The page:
IT WAS NOT just human candidates such as Joe Biden and Donald Trump who were on the ballot on November 3rd: so were wolves. Coloradans narrowly approved a measure to reintroduce grey wolves to the state by 2023. This latest instalment in America’s wolf wars follows a decision by the Trump administration on October 29th to remove the grey wolf from the country’s endangered-species list. That sounds like a victory for conservation, signalling that wolves no longer need government help to thrive in the wild. Yet the decision has riled conservationists, and pitted them against the United States Fish and Wildlife Service (USFWS), the agency responsible for enforcing the country’s Endangered Species Act (ESA), which protects vulnerable animals. Why has the decision raised hackles among scientists?
The USFWS removed grey wolves from the list on the basis that a stable population exists in the Western Great Lakes (see map). That is true. The region is home to nearly two-thirds of the roughly 6,000 wolves estimated to inhabit the Lower 48 states. Delisting one group of wolves is possible—the large population of nearly 2,000 wolves that lives in the Northern Rocky Mountains was delisted by Congress in 2011—but often litigious. The Trump administration’s rule asserts that wolves in Minnesota are not so different from those in Wyoming, for example, and so should be treated alike. But a new paper from a group of researchers, published in BioScience, argues that this conclusion is a “minimalist” interpretation of the ESA that fails to take history, biodiversity and future threats into account.
Start with history. Grey wolves used to roam most of North America. As colonists moved west in the 19th century, wolves became a kind of public enemy. They preyed on cattle and livestock, threatening human food and livelihoods. In response, wolves were systematically hunted down and killed. They were nearly eradicated from the contiguous United States by the middle of the 20th century. The scope of grey wolves’ historic range is at the centre of conservationists’ concerns about their recent delisting. The authors argue that the stable population in the Great Lakes, a small pocket of the species’ historic range, is not enough to declare that the grey wolf has recovered and is safe from extinction.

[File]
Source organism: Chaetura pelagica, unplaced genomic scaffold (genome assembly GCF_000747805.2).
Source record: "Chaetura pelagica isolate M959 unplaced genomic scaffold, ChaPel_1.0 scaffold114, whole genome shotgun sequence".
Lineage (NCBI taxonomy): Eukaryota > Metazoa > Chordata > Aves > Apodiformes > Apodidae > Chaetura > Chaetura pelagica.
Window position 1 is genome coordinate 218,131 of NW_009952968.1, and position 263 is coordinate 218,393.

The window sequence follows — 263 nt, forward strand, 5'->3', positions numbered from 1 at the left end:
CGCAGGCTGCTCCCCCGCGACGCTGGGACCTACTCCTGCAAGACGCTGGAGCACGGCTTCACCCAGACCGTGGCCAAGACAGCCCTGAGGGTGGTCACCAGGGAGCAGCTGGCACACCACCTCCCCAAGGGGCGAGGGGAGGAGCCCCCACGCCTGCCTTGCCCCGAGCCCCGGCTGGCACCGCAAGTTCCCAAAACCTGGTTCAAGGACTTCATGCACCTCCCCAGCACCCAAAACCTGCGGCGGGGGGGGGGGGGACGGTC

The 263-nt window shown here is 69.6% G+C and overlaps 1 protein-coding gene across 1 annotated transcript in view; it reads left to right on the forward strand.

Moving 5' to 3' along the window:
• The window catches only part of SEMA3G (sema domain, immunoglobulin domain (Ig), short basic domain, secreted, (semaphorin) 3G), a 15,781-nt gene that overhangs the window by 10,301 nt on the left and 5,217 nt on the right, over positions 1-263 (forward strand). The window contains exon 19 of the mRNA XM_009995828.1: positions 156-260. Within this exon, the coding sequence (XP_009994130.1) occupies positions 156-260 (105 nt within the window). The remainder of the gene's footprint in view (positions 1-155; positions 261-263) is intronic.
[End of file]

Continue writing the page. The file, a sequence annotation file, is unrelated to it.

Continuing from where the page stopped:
Delisting wolves based on the success of one population also has implications for the biodiversity of the species. Animals in different geographic regions often exhibit different physical traits or behaviours, such as black fur instead of grey, or a dietary preference for salmon over elk. Such differences can help them adapt to changing environments. This “genetic variability”, the authors argue, will become especially important as wolves navigate habitats changed by global warming.
Without federal help, some states are taking matters into their own hands—and starting local wolf wars of their own. The campaign in Colorado was contentious. Urbanites in cities such as Denver and Boulder out-voted ranchers on the state’s Western Slope, who will be much more likely to come into contact with the wolves when they arrive. The measure was inspired by a similar undertaking in the Rockies in the 1990s.
The removal of the wolves from the endangered-species list reflects the USFWS’s approach to conservation under Mr Trump, which has prioritised economics more than previous administrations. Greater emphasis, for example, is placed on how bigger wolf populations will affect the ranching industry. The paper’s authors suggest that a more progressive administration might focus on protecting threatened and endangered species across their historic ranges. On the campaign trail Mr Biden talked up his commitment to the environment and biodiversity. Conservationists will hope that he has not been crying wolf.